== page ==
Patient ranged in age

The age ranged from 20 to 80 years.

Patient exclusion criteria

Pregnancy or breastfeeding women and psychiatric patients; patients with severe malnutrition or serious damage to the heart, brain, kidney, and hematological system; merging of other rheumatism patients; and patients who did not cooperate with the study process.


Anhydrous sodium hydrogen phosphate (NaH2PO4) was sourced from the Guangdong Guangxian Reagent Technology Co., Ltd. Sodium phosphate dibasic dihydrate (Na2HPO4) was obtained from Yueqiao Co., Ltd. Heavy water was sourced from the Hangpu Experimental Equipment Co., Ltd.

Experimental apparatus

NMR spectrometer with a superconducting magnet (Varian NMR System 500 MHz; American Varian Co., Ltd.); fully automatic biochemical analyzer BS-220 (Mindray); microporous plate oscillator (Wuxi Jieruian Instrument Equipment Co., LTD); NMR TUBE (Ning Hangpu Experimental Equipment Co., LTD); TGL-20 M Desktop high-speed freezing centrifuge (Shanghai Luxiangyi Centrifuge Instrument Co., LTD) were used in this study.

Experiments and methods

Sample pretreatment

For serum collection, 6 mL of the blood samples were, respectively, collected from patients and healthy people, at 4 °C and the frequency of 10,000 Hz centrifugal for 15 min. Further, 300 μL of the upper serum was absorbed into the NMR tube, to which added 200 μL of 0.2 mol/L phosphate equilibrium solution (pH 7.4) and 50 μL of heavy water and mixed by shaking.

NMR experiment

At 25 °C, the pulse sequence was set as Carr-Purcell-Mei boom-Gill, the spectral width as 10,000 Hz, the echo time as 1 ms, 64-K sampling points, 64 cycles, and 128 stacking times of NMR scanning. The NMR signal was transformed into a map by Fourier-transformed spectroscopy.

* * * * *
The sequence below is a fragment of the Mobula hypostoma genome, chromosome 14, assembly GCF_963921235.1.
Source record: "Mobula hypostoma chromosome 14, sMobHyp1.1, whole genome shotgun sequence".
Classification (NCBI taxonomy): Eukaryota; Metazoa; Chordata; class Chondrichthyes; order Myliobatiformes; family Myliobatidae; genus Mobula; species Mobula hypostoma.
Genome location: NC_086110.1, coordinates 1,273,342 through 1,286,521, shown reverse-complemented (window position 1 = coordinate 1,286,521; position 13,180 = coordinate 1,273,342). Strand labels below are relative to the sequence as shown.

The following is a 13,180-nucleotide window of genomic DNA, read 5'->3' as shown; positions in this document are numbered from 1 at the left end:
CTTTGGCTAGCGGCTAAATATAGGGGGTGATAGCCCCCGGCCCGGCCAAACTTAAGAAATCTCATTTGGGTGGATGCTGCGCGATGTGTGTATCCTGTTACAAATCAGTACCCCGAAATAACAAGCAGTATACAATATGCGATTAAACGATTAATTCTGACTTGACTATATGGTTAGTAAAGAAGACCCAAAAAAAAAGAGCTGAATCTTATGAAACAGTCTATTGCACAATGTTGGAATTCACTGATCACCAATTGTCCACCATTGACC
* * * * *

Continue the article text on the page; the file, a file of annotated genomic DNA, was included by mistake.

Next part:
Map processing

MestReNova (Version 8.0.1) was used to analyze the map. The lactic acid peak (δ 1.33) served as the chemical shift reference peak. Phase and baseline adjustments were made to the obtained map and defined at δ 0.5–9.0, with 0.005 PPM as the integral interval region. The regional water peak of δ 4.7–5.1 (the integral value was set as zero) was eliminated, normalized to obtain the integral data, and saved in Excel form for the follow multivariate statistical analysis.

Data processing

The abovementioned integral data were imported into the SIMCA-P + 14.0 software (Umetrics, Sweden) for PCA, PLS-DA, and OPLS-DA statistical analysis. R2 and Q2, as the validation parameters of the evaluation model, were > 50%, indicating that the model was statistically valid. The OPLS-DA results were expressed in the form of a score plot and a loading plot. By analyzed the chemical shift in the integral difference between the groups in the scoring diagram, found the difference contribution value in the load diagram, and the corresponding metabolites in combination with the peak change of the one-dimensional NMR spectrum. Other experimental data were counted by using the SPSS21.0. The measurement data were expressed by X ± S and t test. The counting data were expressed in percent and performed by X2 test.

Experimental results

Survey results

General condition between healthy and gout groups

We noted no statistical differences in age and gender between the two groups. The gout patients had higher body mass index (BMI) than the healthy people, and some gout patients were complicated with hypertension and diabetes, showing statistical differences (Table 1).

Table 1 General condition between healthy and gout groups

Lifestyle comparison between healthy and gout groups

We recorded significant differences between the two groups in terms of lifestyle, such as exercise patterns, sleep, and smoking (P < 0.05) (Table 2).